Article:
alexa Hallmarks of Cancer: Interpretation as Carcinogenic Hyp
ISSN: 2157-2518

Journal of Carcinogenesis & Mutagenesis
Open Access

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Review Article

Hallmarks of Cancer: Interpretation as Carcinogenic Hypercycle

Malzev VN*
Department Practice of Urologie, Bahnhofstr 1, 30159 Hanover, Germany
Corresponding Author : Malzev VN
Urologische Praxis, Bahnhofstr. 1
30159 Hanover, Germany
Tel: +49 511 32 75 74
E-mail: [email protected]
Received: November 16, 2015; Accepted: February 01, 2016; Published: February 04, 2016
Citation: Malzev VN (2016) Hallmarks of Cancer: Interpretation as Carcinogenic Hypercycle. J Carcinog Mutagene 7:252. doi:10.4172/2517-2518.1000252
Copyright: © 2016 Malzev VN. This is an open-access article distributed under the terms of the Creative Commons Attribution License, which permits unrestricted use, distribution, and reproduction in any medium, provided the original author and source are credited.
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Abstract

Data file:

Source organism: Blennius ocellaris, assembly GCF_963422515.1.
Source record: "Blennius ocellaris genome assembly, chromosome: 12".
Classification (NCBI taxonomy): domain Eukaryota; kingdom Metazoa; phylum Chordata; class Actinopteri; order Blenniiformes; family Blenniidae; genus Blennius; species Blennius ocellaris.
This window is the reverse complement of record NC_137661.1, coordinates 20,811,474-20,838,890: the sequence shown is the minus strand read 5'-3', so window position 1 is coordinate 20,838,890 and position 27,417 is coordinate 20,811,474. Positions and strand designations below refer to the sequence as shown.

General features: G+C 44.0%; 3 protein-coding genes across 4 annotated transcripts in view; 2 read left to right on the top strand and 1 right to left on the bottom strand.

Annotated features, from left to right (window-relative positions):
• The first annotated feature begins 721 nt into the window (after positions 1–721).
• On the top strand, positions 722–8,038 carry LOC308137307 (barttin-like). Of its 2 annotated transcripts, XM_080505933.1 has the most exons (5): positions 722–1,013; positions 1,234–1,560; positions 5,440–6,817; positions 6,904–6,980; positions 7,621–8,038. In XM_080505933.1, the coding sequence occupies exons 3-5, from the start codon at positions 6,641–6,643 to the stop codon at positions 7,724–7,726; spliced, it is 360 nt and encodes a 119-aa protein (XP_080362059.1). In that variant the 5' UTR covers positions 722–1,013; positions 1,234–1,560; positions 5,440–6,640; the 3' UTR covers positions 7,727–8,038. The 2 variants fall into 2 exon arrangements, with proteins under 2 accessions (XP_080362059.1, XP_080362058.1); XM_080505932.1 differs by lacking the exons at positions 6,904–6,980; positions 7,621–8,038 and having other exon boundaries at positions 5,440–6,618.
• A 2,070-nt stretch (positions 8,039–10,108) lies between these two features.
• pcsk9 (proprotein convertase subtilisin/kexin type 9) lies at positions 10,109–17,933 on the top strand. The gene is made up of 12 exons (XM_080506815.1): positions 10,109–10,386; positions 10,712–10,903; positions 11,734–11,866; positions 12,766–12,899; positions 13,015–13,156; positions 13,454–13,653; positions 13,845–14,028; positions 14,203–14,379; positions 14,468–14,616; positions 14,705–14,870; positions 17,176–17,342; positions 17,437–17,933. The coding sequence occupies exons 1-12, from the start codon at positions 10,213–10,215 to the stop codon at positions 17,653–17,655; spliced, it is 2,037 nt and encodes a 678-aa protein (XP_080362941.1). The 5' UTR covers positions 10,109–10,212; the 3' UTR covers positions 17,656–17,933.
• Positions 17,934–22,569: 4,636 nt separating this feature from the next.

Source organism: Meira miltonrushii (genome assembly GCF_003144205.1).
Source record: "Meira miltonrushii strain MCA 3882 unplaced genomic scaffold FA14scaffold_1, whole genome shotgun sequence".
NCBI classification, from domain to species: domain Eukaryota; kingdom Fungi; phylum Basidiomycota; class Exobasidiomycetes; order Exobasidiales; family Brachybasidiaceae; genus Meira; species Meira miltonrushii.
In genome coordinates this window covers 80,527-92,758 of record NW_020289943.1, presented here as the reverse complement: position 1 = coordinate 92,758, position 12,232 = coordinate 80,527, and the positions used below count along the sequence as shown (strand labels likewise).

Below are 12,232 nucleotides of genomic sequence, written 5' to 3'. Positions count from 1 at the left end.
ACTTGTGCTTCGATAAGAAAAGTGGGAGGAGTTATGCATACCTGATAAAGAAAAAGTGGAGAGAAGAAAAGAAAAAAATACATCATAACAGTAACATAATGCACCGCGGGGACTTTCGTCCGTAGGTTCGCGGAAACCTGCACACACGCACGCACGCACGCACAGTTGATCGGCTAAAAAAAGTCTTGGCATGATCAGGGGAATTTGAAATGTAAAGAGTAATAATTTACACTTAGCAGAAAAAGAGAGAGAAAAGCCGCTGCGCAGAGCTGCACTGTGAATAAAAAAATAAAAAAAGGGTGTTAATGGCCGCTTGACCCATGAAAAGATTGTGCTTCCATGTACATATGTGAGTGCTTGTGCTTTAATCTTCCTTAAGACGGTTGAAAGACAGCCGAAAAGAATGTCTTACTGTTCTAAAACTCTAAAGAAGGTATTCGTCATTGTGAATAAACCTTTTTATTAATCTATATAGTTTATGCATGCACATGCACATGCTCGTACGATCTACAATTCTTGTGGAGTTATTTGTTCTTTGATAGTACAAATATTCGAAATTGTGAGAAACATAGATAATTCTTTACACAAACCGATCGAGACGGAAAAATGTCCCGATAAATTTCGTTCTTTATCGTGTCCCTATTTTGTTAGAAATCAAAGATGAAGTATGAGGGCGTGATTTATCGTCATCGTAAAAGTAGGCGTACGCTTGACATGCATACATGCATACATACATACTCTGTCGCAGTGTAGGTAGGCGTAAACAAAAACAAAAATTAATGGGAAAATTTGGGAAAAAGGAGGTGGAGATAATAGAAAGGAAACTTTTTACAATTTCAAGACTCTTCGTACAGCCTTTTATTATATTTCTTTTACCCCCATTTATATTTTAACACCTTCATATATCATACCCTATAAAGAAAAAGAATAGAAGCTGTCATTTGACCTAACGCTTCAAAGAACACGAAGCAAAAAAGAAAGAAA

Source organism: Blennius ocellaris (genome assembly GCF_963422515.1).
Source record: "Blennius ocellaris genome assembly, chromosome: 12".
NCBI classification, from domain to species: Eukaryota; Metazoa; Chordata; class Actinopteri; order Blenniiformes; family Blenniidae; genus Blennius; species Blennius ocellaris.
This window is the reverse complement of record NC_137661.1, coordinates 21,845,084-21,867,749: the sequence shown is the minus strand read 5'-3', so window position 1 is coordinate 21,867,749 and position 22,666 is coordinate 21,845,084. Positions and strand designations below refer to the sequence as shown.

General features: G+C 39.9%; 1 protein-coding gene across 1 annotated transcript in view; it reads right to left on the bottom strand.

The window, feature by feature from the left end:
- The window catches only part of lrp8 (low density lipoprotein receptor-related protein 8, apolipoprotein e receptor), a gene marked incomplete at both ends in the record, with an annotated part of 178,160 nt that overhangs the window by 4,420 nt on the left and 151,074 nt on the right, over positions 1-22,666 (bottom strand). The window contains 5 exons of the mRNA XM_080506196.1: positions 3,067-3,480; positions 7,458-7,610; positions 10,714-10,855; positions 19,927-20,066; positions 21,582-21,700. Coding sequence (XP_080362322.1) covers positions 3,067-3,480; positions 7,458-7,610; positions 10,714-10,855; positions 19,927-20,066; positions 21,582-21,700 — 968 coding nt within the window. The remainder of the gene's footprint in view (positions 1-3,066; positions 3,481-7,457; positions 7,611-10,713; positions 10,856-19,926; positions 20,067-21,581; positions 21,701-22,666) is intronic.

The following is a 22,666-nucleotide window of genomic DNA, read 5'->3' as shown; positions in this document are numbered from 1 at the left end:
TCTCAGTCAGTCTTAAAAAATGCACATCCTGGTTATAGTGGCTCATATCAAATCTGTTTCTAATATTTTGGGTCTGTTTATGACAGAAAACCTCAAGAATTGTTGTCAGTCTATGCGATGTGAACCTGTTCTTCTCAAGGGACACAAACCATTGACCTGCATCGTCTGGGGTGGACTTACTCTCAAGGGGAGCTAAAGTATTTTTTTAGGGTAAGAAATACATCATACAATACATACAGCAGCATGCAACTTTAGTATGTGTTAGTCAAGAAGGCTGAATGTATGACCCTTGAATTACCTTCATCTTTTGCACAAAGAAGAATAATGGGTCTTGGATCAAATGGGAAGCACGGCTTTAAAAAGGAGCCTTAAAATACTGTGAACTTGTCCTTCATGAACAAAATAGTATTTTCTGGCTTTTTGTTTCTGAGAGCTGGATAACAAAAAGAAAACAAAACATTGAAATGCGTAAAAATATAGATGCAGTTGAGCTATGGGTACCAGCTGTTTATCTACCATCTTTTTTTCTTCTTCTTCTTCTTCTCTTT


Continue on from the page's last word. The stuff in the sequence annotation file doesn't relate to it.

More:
The mechanism that is the base of all hallmarks is the genetic instability as a result of continuously occurring mutations and egipenomic DNA modifications in a cancer cell. It cannot be explained by simple accumulation of genome mutations. Continuous mutation and epigenetic modification are only possible as a result of continuous impact of a mutagenic factor. Cyclic DNA replication reaction and/or RNA of mobile genetic elements are this mutagenic agent. These elements are generated as a result of inner-cell chaos of molecular biological processes that is caused by the impact of a cancerogenic factor. After their generation, they can create a hypercyclic link to the cell DNA replication cycle and hence cause mutations and epigenetic modifications in this cell. A new type of selforganisation of inner-cell processes and structures named primary cancerogenic hypercycle is generated. These changes progress, but remain hidden until they affect certain weak points of the cell genome. As a result, additional cyclic processes are generated that support the primary cancerogenic hypercycle and entail the generation of a second-order hypercycle. Hypercycles of the second order and over are hallmarks of cancer, and they ensure a competitive advantage with regard to the cyclic DNA replication reaction of environmental healthy cells. Since this moment, a pre-cancer cell becomes a cancerous one. The primary cancerogenic hypercycle remains a homogenous structure during the whole cancerogenesis. This hypothesis reveals new principles of cancer treatment that are described in the article.

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